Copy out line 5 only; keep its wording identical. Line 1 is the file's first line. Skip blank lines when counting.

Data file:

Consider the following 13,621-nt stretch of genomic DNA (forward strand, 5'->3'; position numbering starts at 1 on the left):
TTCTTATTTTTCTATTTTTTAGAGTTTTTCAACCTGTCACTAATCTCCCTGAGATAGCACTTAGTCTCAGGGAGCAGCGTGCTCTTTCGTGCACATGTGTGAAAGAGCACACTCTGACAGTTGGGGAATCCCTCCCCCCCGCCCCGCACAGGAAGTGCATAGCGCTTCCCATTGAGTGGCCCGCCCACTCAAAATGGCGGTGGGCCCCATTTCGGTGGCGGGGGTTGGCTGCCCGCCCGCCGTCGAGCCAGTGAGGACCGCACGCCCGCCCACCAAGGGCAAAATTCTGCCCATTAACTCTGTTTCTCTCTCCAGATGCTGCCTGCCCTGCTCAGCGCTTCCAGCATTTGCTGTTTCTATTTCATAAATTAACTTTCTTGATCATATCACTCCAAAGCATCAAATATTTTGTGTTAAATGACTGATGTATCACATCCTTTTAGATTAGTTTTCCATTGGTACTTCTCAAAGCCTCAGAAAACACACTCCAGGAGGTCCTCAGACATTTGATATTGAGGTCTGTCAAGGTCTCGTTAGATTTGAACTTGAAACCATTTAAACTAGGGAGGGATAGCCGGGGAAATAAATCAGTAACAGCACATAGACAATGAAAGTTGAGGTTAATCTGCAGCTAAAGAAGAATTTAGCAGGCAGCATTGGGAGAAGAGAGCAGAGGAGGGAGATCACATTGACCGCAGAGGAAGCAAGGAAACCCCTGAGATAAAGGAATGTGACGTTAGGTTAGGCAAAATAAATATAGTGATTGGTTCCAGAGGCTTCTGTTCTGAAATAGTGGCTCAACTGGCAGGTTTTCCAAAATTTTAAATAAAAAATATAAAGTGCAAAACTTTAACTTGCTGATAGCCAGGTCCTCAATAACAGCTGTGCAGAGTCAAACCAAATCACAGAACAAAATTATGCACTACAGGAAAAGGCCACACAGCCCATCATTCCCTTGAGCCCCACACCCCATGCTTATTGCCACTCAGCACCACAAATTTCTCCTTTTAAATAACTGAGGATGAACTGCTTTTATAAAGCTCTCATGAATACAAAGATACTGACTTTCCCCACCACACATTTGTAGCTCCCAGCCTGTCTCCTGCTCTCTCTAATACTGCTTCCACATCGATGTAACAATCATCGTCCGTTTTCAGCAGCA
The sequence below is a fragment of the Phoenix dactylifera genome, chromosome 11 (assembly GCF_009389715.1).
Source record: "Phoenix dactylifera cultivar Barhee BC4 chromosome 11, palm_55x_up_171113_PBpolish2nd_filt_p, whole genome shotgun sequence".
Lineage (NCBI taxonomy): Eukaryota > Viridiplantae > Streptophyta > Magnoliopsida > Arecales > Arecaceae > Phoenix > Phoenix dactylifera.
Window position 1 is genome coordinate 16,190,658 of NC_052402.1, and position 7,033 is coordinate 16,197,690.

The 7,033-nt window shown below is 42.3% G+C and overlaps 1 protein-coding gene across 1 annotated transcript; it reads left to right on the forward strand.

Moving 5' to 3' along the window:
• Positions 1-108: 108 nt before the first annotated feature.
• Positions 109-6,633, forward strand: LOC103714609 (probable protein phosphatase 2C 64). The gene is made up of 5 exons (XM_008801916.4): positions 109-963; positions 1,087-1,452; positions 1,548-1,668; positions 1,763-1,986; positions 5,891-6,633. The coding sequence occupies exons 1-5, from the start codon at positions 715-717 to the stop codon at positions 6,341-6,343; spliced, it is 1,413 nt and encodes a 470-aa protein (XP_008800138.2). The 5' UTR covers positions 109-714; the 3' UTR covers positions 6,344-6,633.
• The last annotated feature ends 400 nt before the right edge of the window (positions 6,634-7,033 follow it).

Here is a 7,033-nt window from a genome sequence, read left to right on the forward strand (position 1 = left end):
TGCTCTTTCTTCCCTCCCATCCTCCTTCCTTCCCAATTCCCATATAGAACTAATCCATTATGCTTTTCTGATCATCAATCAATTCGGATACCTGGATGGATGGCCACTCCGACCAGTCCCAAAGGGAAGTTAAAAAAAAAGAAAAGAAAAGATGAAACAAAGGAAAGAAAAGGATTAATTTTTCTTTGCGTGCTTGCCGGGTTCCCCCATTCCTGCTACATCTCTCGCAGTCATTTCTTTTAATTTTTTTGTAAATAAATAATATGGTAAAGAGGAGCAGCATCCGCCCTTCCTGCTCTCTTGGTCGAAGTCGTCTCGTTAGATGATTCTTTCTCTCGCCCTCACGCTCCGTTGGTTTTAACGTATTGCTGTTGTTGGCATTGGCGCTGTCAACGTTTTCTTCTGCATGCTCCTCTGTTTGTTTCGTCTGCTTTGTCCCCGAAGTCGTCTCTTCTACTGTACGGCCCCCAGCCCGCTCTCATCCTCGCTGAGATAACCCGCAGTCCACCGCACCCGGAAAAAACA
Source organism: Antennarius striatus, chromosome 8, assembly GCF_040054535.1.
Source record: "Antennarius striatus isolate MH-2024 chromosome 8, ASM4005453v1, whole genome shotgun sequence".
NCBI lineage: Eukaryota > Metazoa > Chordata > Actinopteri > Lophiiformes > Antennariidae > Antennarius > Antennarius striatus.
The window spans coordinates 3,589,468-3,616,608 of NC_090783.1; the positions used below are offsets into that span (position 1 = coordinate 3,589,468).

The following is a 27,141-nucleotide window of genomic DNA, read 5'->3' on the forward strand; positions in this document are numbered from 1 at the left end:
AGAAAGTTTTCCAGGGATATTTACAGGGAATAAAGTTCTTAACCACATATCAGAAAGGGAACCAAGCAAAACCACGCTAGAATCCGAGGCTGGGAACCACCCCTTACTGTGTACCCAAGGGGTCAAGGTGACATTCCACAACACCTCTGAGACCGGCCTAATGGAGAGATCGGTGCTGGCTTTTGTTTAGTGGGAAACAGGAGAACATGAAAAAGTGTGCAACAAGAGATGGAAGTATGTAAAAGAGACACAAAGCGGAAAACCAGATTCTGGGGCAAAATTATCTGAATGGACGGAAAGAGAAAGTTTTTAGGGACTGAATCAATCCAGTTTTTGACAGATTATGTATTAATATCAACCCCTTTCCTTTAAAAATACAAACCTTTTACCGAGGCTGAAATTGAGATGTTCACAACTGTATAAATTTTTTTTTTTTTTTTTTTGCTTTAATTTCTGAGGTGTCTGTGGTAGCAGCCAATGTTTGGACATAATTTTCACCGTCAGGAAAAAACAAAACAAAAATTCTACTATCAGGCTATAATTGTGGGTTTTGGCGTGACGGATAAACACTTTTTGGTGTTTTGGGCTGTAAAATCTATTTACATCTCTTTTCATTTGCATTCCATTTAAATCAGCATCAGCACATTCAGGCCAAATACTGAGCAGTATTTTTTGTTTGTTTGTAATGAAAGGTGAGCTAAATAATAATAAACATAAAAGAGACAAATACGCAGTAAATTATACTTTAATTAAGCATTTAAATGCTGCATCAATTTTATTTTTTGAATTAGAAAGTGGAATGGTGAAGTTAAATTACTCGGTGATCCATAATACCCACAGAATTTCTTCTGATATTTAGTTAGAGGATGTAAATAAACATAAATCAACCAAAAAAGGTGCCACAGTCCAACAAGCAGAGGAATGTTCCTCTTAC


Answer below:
Lineage (NCBI taxonomy): Eukaryota > Viridiplantae > Streptophyta > Magnoliopsida > Arecales > Arecaceae > Phoenix > Phoenix dactylifera.